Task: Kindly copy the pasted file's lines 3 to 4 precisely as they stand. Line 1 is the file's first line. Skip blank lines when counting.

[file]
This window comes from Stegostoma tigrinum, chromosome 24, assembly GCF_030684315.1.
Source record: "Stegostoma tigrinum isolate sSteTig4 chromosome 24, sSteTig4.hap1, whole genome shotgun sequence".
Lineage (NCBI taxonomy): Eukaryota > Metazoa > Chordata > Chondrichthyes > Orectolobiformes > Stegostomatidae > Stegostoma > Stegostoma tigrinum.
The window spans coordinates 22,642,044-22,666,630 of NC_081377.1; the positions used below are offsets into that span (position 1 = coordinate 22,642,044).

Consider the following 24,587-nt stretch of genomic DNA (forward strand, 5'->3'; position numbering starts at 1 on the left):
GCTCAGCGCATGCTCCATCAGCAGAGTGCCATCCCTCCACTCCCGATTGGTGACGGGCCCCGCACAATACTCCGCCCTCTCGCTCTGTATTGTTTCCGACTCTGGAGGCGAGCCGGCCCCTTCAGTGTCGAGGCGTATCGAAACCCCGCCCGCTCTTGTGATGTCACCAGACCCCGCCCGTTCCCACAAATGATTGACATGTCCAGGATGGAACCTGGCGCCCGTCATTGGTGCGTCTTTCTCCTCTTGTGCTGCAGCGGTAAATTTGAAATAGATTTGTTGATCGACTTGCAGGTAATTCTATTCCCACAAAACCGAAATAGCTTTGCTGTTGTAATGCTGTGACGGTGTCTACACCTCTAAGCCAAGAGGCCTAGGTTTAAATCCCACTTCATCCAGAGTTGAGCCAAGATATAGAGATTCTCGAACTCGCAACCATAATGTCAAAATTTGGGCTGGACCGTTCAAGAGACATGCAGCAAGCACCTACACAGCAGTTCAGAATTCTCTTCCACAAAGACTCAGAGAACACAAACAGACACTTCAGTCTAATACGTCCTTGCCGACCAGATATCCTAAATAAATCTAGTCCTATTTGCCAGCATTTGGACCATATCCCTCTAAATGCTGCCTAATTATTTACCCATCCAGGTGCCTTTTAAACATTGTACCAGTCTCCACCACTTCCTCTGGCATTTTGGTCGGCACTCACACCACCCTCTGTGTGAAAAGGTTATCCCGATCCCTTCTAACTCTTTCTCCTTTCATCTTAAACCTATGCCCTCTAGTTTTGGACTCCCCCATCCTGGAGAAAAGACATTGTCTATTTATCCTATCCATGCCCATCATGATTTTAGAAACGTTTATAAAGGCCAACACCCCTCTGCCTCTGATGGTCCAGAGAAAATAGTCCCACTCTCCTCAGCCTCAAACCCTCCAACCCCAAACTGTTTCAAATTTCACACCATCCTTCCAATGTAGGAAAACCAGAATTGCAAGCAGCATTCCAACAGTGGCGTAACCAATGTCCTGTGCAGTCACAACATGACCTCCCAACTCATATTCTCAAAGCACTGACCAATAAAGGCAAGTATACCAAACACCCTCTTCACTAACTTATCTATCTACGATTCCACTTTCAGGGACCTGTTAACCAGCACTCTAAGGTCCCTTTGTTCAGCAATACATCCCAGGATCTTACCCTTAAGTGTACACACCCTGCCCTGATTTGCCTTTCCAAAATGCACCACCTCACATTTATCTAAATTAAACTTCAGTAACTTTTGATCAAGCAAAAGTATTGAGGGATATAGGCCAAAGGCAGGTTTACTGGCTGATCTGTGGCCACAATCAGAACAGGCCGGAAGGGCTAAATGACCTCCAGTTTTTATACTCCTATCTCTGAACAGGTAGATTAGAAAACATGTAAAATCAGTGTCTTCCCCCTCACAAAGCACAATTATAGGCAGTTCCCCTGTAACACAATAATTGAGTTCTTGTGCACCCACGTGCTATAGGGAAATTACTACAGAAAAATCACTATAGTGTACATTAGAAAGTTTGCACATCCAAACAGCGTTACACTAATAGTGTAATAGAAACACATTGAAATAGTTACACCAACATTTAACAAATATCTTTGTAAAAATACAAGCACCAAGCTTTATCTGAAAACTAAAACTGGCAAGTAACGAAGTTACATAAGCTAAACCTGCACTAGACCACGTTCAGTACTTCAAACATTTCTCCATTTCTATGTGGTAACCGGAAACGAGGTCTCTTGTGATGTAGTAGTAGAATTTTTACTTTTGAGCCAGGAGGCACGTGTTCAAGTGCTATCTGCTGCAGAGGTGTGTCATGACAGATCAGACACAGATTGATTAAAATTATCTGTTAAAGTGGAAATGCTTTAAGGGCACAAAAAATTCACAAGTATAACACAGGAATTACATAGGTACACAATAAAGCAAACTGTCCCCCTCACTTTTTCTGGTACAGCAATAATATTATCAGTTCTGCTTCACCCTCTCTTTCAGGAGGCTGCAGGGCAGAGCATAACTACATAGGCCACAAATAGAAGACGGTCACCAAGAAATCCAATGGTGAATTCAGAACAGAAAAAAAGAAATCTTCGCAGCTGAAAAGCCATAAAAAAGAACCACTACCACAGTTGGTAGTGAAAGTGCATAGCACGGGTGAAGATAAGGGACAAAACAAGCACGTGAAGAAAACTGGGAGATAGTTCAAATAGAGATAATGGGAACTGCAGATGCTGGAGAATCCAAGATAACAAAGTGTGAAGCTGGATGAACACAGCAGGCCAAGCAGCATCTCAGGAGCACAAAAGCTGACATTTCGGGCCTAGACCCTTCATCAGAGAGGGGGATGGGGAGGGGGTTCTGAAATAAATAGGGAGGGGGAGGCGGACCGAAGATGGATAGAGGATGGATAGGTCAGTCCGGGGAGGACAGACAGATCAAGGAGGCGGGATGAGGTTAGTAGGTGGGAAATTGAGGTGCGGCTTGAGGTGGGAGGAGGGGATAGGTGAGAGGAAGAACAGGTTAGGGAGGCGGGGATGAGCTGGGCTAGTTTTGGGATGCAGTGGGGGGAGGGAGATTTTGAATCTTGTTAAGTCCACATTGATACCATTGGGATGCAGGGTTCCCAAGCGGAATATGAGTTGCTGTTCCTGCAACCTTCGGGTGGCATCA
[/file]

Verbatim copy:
Lineage (NCBI taxonomy): Eukaryota > Metazoa > Chordata > Chondrichthyes > Orectolobiformes > Stegostomatidae > Stegostoma > Stegostoma tigrinum.
The window spans coordinates 22,642,044-22,666,630 of NC_081377.1; the positions used below are offsets into that span (position 1 = coordinate 22,642,044).